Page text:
Recommendation: To improve the Bureau of Consular Affair's oversight and management of visa-adjudicating posts, the Secretary of State should develop a strategy to address worldwide increases in visa demand that balances the security responsibility of protecting the United States from potential terrorists and individuals who would harm U.S. interests with the need to facilitate legitimate travel to the United States. In doing so, State should take into consideration relevant factors, such as the flow of visa applicants, the backlog of applicants, the availability of consular officers, and the time required to process each visa application. State's analysis should be informed by reliable data on the factors that influence wait times. State should update any plan annually to reflect new information on visa demand.

    Agency Affected: Department of State

  2. Status: Closed - Implemented

    Comments: In response to the recommendation, State has taken several steps to improve the collection of data for visa wait times. According to State, the Bureau of Consular Affairs is in the process of awarding a performance-based contract for overseas support services to visa operations, known as the Global Support Strategy (GSS) contract. GSS will bring greater uniformity to appointment services and improve oversight by Washington. Through GSS, management information will be submitted daily and will permit Washington, D.C.-based staff to monitor which posts have appointments available, and which might serve to assist others during seasonal surges. Our intent is to monitor those statistics to ensure that posts are making appointments available as needed and accurately reporting the number of applicants in the queue/backlog. In addition, State has taken steps to publish this information online for its applicants.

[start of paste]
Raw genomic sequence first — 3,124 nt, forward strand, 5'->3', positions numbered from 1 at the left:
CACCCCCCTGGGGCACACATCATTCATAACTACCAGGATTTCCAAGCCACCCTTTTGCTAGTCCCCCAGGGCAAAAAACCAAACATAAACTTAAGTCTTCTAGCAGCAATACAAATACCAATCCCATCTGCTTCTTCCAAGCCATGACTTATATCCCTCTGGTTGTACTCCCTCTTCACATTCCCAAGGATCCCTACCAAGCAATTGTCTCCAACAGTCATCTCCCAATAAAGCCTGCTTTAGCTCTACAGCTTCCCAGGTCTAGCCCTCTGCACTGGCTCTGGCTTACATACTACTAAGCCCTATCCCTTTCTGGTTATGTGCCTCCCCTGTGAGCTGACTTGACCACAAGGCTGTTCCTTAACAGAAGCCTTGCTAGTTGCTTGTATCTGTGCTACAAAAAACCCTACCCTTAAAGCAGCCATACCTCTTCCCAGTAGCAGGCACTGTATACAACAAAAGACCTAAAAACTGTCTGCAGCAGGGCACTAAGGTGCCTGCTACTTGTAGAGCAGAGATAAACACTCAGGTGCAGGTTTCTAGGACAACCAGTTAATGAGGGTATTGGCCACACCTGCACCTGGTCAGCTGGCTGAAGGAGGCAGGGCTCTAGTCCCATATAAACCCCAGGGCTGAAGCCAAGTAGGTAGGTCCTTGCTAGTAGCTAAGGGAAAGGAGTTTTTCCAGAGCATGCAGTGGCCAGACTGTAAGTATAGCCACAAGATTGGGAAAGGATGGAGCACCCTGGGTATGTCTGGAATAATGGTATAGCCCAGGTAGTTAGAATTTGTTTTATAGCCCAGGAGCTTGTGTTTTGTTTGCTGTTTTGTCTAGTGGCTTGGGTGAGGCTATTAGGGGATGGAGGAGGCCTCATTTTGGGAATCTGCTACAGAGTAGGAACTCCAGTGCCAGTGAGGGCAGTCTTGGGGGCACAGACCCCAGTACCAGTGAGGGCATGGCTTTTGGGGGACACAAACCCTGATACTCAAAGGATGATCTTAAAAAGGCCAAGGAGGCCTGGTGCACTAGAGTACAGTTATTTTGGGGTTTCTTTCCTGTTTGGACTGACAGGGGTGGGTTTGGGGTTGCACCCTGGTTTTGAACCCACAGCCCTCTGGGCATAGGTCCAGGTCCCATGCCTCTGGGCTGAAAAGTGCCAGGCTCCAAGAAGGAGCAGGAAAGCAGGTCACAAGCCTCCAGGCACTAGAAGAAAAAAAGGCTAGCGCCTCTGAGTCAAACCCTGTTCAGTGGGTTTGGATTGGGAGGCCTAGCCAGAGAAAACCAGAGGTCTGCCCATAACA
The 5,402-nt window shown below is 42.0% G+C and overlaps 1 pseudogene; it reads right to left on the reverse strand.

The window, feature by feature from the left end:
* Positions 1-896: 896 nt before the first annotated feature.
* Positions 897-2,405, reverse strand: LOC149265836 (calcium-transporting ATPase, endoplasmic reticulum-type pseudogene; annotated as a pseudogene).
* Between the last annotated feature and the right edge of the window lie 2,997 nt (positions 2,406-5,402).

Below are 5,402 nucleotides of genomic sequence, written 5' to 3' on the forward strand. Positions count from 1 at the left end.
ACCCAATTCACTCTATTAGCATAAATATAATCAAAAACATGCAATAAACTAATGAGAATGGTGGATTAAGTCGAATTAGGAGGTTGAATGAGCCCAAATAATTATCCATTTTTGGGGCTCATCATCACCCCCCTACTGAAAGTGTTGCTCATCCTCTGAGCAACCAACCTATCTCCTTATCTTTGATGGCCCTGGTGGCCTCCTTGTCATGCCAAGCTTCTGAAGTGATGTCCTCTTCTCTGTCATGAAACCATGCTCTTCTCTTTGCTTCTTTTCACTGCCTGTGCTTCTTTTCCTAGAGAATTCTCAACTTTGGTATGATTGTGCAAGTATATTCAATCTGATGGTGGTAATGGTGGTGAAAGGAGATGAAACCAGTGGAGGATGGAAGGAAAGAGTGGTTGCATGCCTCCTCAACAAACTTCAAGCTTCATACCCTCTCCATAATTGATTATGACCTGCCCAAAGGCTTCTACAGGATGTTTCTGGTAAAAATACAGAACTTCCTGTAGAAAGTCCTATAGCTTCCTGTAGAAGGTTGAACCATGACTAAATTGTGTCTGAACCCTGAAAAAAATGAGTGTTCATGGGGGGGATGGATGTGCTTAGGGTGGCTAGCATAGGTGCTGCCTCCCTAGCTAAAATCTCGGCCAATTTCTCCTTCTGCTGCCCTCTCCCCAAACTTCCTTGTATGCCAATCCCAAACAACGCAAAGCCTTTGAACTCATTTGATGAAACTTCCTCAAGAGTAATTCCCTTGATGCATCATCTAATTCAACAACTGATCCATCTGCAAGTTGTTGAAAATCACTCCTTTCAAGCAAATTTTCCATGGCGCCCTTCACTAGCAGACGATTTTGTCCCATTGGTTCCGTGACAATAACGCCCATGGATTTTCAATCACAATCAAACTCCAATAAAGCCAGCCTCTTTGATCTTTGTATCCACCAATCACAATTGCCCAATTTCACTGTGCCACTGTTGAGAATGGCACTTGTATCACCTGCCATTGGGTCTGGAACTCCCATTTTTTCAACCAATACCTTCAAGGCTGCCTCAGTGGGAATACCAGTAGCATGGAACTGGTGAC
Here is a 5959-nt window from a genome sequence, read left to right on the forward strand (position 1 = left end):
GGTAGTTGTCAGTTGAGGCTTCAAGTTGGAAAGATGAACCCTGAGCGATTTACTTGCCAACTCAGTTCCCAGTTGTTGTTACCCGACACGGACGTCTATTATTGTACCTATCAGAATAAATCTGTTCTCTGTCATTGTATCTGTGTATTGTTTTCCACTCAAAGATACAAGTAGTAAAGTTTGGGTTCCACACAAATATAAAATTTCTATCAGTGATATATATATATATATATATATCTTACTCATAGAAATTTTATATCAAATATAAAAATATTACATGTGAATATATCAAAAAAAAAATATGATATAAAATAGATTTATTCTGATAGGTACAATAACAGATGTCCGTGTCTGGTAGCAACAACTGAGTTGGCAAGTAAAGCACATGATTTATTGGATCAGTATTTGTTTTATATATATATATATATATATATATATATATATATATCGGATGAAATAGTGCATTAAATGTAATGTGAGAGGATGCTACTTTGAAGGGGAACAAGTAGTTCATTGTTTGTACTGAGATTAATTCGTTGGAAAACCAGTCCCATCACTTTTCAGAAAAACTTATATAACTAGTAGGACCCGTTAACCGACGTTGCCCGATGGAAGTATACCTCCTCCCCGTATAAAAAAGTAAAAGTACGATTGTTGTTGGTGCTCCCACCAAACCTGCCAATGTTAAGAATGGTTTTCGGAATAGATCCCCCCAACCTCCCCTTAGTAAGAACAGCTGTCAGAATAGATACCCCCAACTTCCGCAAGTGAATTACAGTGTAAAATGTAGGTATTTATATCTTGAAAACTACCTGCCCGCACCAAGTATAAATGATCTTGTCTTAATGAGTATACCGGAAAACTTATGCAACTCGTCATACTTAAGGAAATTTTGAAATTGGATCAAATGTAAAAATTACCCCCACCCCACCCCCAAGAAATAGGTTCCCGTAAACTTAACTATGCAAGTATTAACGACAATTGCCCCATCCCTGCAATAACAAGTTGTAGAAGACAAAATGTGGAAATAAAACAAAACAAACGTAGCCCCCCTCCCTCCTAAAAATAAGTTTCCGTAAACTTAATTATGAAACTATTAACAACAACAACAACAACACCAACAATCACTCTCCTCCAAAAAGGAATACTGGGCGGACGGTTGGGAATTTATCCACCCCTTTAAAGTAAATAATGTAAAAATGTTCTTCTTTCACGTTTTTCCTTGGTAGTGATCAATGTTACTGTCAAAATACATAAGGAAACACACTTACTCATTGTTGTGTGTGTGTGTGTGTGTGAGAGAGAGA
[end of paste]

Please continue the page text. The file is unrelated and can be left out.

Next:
Recommendation: To improve the Bureau of Consular Affair's oversight and management of visa-adjudicating posts, the Secretary of State should improve the reliability and utility of visa waits data by defining collection standards and ensuring that posts report the data according to the standards.

    Agency Affected: Department of State

  3. Status: Closed - Implemented

    Comments: In response to the recommendation, State indicated the Bureau of Consular Affairs is improving its ability to disseminate and foster the use of successful practices. The Bureau's intranet site has a permanent, dedicated "Management" section that highlights innovative management practices, and management encouraged staff to use the site to share best practices. Regional Consular Leadership Development seminars are held annually in each region of the world. Consular Management Assistance Teams visit consular section and work intensively with the consular officer, and have increased focus on improving the management of a section to help reduce wait times. Thirteen Consular Management Assistance Team visits were made to consular section in FY 2009. Consular Issues cables, which are transmitted to all overseas consular personnel, regularly highlight successful practices, as does the Visa Office's E-zine.

    Recommendation: To improve the Bureau of Consular Affair's oversight and management of visa-adjudicating posts, the Secretary of State should identify practices and procedures used by posts to manage workload and reduce wait times and encourage the dissemination and use of successful practices.

    Agency Affected: Department of State